And content marketing isn’t just confined to just the written word. Video marketing (a form of content marketing) is also rapidly on the rise and being utilised by a number of B2B companies to build interest and generate leads. HubSpot’s State of Inbound 2018 report revealed that the top content distribution channels B2B companies expect to add over the next 12 months are YouTube, professional networks such as LinkedIn and Xing, and Facebook video – showing that content marketing is well and truly going interactive.

It’s a cost-effective measure. The financial investment required to start with content marketing is relatively insignificant but the returns are tremendous. For any business looking to generate high-quality leads it must be part of the marketing mix as it’s essential for any B2B website lead generation strategy.


  1. Marketing automation

To be successful at digital marketing, you need to be able to scale and automate your efforts. The digital marketing sphere continues to grow and new marketing channels are added to the mix on a monthly basis. It’s highly impractical for any marketing agency to manage every marketing activity manually as some simply take too much time.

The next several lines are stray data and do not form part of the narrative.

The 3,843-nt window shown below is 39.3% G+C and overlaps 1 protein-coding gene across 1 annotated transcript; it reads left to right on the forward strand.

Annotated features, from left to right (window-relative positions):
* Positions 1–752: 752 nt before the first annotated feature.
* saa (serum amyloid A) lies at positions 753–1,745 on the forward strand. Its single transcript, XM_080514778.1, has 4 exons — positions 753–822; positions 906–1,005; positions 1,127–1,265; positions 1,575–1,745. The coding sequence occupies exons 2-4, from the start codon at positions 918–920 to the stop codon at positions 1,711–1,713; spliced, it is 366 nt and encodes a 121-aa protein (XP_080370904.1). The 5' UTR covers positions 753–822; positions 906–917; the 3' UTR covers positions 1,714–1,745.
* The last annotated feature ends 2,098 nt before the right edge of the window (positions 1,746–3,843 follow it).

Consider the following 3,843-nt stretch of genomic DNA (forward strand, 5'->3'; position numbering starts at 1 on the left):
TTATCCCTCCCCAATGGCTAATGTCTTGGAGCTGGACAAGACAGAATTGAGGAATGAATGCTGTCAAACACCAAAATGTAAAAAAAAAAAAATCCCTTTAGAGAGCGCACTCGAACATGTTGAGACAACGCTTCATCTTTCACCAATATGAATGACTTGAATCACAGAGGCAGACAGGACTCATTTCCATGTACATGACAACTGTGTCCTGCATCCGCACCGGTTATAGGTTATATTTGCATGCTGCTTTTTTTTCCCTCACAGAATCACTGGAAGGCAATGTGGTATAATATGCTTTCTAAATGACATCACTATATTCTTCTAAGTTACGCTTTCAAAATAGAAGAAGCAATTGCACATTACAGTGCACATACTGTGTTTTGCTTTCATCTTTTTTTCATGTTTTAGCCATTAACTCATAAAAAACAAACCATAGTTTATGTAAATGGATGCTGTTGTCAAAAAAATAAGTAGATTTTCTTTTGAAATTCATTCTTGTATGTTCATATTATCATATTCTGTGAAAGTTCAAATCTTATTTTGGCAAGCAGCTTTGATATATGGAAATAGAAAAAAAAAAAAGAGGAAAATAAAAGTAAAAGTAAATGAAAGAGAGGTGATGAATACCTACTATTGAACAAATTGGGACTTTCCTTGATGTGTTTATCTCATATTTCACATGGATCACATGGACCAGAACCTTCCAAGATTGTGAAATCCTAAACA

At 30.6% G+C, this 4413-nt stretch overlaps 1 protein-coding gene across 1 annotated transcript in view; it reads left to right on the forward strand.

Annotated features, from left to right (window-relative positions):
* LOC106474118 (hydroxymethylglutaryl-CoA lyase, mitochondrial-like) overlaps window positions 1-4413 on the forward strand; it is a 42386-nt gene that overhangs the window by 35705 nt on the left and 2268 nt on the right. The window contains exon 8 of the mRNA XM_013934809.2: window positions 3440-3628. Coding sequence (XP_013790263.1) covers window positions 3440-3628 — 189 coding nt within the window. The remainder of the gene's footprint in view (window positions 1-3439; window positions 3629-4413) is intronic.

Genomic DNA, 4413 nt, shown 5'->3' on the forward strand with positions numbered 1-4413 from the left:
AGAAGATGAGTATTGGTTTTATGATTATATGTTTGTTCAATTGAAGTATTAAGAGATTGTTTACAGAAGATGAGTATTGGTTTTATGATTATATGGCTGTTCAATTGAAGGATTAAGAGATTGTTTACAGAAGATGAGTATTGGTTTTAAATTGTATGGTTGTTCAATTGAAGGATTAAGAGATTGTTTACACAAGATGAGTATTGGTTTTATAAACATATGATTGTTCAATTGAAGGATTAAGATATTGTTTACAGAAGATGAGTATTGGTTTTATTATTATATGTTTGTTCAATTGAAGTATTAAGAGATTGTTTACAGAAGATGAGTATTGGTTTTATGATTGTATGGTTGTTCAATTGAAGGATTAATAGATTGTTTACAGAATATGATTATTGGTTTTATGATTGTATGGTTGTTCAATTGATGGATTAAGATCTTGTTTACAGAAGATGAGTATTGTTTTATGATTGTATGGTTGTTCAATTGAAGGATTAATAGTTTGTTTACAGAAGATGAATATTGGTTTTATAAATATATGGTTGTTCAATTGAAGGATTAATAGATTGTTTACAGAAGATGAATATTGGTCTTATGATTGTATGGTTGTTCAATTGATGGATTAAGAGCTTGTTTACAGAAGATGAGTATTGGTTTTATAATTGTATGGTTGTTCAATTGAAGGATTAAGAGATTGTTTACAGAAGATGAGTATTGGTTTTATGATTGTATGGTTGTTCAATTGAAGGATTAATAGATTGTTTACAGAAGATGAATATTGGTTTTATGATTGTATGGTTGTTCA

Lead engagement, for example, is one of the major time consumers for marketers and salespeople. Fortunately, this process can be intelligently automated by the marketing automation systems that exist today. The advantage of using some form of marketing automation for lead management is that it will never forget to keep in touch with contacts or to move them to the right salesperson when they meet lead qualification criteria.


In addition, more sophisticated marketing automation platforms include workflows to help with the lead nurturing process. A challenge that many marketing agencies have is not just generating leads – but also nurturing those leads to a point where they are ready to buy. Using marketing automation you can develop workflows that send leads content or timely interactions to provide value based on how they interact with your website and content.

Using marketing automation it becomes possible for a small marketing team of two or three to operate in the same fashion as a large business, as well as generate qualified leads in the process.